Meetings with Matt: Going over Mental Health


Matt Chowansky

The cover for the bi-weekly column of Meetings with Matt, only on The Voyager for EHS.

Let’s face it – during the ongoing coronavirus pandemic, you probably haven’t taken the time to sit back and really dive into how your mental health has changed since the pandemic began. That seems to be the case for most Americans. According to the Center of Disease Control and Prevention, 31% of adults have reported experiencing anxiety and depression symptoms in late June. That percentage is significantly higher than June 2019, pre-pandemic.


In some form, we’ve all experienced changes to our mental health that are directly related to the uncertainty of the world in addition to the coronavirus. Mental health is real. Some individuals tend to believe that having some type of mental illness, whether it be anxiety, or some other type, that it is a bad thing. It’s most certainly not a bad thing at all, and the stigma associated with mental illness needs to be stopped. 


Experts around the United States have been on record stating there are several things one experiencing mental illness could do. Some experts recommend eating well, drinking on a regular basis, asking for help, and talking about your feelings among other things to maintain your mental health during this tough time we are all experiencing. 


For so long, some people think that talking to a therapist makes you weak and vulnerable. Are you vulnerable talking to a therapist? Absolutely. Is it a bad thing? Absolutely not.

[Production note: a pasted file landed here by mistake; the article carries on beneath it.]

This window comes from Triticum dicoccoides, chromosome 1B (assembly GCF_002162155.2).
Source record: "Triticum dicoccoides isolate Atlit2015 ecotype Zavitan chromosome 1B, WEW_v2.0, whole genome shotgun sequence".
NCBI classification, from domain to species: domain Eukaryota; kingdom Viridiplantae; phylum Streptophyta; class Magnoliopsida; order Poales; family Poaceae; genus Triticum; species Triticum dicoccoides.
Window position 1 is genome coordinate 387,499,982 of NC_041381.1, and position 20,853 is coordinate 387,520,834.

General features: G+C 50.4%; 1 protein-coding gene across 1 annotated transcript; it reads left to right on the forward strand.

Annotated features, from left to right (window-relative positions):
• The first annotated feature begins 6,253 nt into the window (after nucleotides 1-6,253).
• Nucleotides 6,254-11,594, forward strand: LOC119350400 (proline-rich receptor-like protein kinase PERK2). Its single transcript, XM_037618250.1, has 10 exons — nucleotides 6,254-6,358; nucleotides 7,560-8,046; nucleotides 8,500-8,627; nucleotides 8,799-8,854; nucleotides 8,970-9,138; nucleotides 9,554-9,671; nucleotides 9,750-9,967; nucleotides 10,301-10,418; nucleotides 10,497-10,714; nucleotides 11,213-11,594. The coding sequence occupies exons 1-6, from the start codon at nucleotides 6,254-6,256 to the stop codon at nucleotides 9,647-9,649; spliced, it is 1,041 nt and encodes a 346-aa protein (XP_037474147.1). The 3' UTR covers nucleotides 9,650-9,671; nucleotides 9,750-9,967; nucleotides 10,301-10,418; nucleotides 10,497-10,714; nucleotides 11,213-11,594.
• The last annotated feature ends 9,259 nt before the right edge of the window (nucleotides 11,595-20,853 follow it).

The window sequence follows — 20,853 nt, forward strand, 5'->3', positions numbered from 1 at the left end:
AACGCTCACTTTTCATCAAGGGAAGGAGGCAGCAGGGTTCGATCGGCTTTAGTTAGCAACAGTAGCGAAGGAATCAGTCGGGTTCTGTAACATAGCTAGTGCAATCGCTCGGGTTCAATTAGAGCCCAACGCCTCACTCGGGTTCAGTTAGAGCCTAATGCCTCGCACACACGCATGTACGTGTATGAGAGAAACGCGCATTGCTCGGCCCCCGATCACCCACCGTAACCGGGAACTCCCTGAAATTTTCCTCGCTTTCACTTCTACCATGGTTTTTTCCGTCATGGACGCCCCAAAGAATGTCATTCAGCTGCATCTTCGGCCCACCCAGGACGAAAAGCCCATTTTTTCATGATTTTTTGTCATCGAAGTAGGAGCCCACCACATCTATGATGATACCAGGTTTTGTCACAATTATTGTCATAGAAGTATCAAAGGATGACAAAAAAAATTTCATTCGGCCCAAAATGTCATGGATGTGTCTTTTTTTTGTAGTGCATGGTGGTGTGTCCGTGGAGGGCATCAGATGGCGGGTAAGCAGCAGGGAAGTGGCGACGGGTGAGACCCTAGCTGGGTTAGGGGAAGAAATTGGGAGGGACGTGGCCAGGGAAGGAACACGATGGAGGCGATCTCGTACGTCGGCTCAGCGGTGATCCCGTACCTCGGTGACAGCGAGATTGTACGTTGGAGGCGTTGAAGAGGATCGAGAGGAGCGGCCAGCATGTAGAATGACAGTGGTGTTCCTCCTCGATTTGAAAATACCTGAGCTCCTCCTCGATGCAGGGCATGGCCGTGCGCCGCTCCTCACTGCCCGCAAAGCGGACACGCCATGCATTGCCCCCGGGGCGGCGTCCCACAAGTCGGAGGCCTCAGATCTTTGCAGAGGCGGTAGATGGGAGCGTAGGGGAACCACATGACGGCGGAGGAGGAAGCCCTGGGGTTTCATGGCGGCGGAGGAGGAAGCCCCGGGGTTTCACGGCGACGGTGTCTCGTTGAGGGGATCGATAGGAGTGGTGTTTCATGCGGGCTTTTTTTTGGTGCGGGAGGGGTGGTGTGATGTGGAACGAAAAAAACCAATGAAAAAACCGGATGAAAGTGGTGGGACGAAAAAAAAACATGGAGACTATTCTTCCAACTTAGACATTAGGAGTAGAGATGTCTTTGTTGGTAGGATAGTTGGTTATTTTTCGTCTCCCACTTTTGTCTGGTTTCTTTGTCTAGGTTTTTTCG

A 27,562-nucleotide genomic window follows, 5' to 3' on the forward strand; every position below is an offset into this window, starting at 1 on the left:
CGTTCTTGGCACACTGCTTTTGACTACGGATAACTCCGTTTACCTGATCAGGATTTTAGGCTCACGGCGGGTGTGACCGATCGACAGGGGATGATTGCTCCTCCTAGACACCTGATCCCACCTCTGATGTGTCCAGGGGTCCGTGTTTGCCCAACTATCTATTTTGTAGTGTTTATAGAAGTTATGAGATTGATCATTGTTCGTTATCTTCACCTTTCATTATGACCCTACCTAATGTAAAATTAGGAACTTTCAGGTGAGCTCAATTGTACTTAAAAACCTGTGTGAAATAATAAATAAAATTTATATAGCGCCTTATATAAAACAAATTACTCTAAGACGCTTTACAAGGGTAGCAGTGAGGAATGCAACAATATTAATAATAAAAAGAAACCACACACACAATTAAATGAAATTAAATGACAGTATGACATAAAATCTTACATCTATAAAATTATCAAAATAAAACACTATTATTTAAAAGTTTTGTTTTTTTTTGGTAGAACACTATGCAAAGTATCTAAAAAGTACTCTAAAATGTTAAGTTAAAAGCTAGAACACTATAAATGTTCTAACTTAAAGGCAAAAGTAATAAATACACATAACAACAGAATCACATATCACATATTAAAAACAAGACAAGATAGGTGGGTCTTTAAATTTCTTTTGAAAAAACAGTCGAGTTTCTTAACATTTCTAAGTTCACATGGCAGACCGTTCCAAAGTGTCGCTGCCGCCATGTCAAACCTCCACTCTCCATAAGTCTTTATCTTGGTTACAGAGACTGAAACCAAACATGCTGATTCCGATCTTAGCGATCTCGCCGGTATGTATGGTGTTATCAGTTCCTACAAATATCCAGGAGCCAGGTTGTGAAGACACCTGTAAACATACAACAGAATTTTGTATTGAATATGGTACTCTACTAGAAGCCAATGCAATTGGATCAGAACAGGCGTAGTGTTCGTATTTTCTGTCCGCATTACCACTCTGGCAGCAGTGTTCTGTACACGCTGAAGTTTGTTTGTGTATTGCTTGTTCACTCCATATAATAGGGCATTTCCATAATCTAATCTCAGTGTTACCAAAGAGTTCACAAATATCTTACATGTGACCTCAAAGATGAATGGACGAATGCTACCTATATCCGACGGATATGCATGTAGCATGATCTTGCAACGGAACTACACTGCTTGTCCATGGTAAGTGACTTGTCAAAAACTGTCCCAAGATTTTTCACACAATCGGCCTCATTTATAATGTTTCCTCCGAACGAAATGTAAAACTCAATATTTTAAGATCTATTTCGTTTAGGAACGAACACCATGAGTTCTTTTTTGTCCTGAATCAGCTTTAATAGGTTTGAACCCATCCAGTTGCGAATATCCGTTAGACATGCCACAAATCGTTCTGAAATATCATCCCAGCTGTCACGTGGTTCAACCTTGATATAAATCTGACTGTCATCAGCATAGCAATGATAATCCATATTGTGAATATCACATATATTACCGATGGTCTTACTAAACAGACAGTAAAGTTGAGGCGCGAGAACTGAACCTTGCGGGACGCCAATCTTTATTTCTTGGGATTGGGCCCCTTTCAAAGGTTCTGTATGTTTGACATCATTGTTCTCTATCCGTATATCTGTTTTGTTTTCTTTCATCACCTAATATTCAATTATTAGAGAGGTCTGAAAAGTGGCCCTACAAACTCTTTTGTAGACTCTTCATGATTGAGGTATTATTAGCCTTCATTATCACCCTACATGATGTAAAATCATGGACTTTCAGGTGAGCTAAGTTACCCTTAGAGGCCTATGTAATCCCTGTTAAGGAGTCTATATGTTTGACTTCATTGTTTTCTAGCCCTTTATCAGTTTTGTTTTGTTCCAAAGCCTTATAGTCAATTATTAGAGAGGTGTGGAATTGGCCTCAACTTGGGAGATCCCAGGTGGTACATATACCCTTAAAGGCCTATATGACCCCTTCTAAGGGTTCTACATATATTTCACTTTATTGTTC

Talking your feelings out with a professional expert and seeking help in a time where most people are struggling more than ever is a great outlet. It’s not good to bottle up all your feelings and never talk about them. It’s highly recommended and encouraged that you speak to a professional about the feelings you’re experiencing.


Substance abuse in the United States has reached an all-time high since the coronavirus pandemic began earlier this year. The number of deaths caused by substance abuse leading to an overdose are also soaring into an all-time high. There are several ways to prevent substance abuse from happening in a normal world with several outpatient rehabilitation centers being open, but due to the fact that the majority of them have closed due to the pandemic, those who struggle with abuse aren’t able to get the exact help they need. In addition to rehabilitation centers being closed, hospitals are also reaching capacity due to those who contract coronavirus having to be admitted to the hospital.


Mental health is something that always should be a priority. Being alone sucks, and obviously leads to people developing severe anxiety, substance abuse, and depression. Depression is also one of the top mental health illnesses that have been determined to be in direct relation to the coronavirus. At the beginning of the pandemic, this was new for everybody leading to a heightened level of anxiety because it almost felt like the world was coming to an end. Literally. However, things have changed significantly with the recent development of a vaccine that is going to be implemented in all 50 states sometime in the near future. This latest development provided most that were experiencing some form of depression and anxiety related to the disease that is going around with some sense of reassurance that everything is going to be alright, as well as hope that the world will turn into the normal we know it as and have known it for all of our lifetimes.